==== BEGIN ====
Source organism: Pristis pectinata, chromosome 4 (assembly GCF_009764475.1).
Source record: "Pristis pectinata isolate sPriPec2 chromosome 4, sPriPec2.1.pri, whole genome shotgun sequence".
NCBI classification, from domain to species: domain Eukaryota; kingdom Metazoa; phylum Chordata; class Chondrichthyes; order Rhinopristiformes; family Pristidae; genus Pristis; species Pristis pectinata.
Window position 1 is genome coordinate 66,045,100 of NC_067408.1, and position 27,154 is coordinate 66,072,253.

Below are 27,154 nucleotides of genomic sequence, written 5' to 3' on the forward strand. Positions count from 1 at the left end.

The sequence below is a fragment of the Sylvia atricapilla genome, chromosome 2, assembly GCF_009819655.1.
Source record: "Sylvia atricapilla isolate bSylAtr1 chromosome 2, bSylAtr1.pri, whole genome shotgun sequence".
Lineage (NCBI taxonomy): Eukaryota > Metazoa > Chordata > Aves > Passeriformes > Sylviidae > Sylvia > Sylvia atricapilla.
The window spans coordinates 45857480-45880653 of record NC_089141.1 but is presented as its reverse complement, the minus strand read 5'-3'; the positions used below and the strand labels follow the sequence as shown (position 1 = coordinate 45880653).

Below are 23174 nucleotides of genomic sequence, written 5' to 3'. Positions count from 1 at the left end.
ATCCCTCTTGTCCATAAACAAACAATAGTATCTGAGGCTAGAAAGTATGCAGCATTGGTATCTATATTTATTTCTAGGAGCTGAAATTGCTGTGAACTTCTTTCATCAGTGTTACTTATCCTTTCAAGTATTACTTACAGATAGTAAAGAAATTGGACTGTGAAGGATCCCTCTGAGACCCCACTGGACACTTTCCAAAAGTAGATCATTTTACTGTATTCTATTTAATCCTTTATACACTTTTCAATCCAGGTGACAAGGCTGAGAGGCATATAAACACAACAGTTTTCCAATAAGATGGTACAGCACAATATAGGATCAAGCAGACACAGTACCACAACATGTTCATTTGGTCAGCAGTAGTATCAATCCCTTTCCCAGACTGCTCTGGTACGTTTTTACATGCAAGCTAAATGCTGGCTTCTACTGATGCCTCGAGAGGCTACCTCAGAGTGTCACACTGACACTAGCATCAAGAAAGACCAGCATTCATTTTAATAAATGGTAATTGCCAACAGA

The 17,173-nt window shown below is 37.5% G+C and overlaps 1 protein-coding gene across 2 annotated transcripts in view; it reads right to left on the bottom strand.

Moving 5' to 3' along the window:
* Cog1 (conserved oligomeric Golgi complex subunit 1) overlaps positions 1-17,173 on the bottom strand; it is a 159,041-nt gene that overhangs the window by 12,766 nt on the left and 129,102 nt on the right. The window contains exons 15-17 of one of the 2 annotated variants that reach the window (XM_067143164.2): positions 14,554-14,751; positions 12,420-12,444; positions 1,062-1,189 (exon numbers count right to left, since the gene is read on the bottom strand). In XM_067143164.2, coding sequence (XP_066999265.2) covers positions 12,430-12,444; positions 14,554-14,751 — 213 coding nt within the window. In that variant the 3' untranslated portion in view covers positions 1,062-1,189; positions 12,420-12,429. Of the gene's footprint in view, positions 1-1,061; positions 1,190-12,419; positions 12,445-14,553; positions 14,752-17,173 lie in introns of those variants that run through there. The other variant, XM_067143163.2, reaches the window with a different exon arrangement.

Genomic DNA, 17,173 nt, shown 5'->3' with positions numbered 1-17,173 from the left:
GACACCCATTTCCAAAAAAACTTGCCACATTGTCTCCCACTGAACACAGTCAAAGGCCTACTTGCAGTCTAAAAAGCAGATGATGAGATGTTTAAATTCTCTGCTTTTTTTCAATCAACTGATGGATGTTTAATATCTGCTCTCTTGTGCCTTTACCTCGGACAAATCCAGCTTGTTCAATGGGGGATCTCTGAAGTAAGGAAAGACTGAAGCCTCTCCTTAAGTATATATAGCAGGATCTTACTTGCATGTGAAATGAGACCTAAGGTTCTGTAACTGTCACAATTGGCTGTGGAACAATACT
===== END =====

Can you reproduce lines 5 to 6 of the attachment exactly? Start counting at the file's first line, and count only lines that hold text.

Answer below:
Below are 27,154 nucleotides of genomic sequence, written 5' to 3' on the forward strand. Positions count from 1 at the left end.

The sequence below is a fragment of the Sylvia atricapilla genome, chromosome 2, assembly GCF_009819655.1.